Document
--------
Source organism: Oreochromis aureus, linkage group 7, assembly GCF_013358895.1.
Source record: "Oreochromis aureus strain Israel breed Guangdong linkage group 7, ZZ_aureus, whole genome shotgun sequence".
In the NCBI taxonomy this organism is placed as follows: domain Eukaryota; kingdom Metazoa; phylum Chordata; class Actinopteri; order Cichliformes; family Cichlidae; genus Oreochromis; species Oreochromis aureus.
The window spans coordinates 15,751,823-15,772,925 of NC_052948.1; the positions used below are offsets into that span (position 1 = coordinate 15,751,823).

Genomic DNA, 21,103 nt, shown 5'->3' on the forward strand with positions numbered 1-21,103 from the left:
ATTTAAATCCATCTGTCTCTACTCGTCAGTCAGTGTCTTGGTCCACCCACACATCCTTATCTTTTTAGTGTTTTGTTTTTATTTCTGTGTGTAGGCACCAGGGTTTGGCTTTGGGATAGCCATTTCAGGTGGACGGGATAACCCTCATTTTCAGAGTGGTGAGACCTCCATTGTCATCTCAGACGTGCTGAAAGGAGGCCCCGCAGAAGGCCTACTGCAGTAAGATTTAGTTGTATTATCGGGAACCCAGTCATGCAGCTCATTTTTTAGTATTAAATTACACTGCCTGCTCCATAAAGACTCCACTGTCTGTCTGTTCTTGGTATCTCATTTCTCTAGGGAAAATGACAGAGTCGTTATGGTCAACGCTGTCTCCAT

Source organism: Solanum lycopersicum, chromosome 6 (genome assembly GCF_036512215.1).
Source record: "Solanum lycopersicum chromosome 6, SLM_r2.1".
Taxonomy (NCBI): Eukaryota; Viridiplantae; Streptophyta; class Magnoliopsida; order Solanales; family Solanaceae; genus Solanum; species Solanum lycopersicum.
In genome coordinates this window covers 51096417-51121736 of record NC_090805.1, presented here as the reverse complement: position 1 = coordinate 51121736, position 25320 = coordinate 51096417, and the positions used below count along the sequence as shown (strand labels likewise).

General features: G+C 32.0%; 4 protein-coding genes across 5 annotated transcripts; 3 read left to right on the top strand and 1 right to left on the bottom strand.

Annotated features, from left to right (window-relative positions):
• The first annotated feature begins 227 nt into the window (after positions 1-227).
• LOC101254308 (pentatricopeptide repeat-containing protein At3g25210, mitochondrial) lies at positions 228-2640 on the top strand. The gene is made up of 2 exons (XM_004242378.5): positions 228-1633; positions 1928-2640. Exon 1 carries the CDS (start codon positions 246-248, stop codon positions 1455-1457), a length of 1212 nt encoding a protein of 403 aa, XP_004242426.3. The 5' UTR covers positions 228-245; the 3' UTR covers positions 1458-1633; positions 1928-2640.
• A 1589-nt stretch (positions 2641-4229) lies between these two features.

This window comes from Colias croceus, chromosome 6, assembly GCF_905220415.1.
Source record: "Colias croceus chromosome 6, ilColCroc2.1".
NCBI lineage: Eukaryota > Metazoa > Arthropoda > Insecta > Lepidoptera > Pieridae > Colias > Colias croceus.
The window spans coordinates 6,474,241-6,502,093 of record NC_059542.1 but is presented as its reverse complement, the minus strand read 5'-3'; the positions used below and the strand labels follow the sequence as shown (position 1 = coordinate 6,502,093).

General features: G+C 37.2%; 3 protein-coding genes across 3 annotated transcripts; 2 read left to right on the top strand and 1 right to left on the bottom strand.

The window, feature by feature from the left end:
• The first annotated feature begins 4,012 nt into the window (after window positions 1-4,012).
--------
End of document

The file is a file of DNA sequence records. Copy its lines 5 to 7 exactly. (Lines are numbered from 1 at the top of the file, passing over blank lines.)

Genomic DNA, 21,103 nt, shown 5'->3' on the forward strand with positions numbered 1-21,103 from the left:
ATTTAAATCCATCTGTCTCTACTCGTCAGTCAGTGTCTTGGTCCACCCACACATCCTTATCTTTTTAGTGTTTTGTTTTTATTTCTGTGTGTAGGCACCAGGGTTTGGCTTTGGGATAGCCATTTCAGGTGGACGGGATAACCCTCATTTTCAGAGTGGTGAGACCTCCATTGTCATCTCAGACGTGCTGAAAGGAGGCCCCGCAGAAGGCCTACTGCAGTAAGATTTAGTTGTATTATCGGGAACCCAGTCATGCAGCTCATTTTTTAGTATTAAATTACACTGCCTGCTCCATAAAGACTCCACTGTCTGTCTGTTCTTGGTATCTCATTTCTCTAGGGAAAATGACAGAGTCGTTATGGTCAACGCTGTCTCCAT

Source organism: Solanum lycopersicum, chromosome 6 (genome assembly GCF_036512215.1).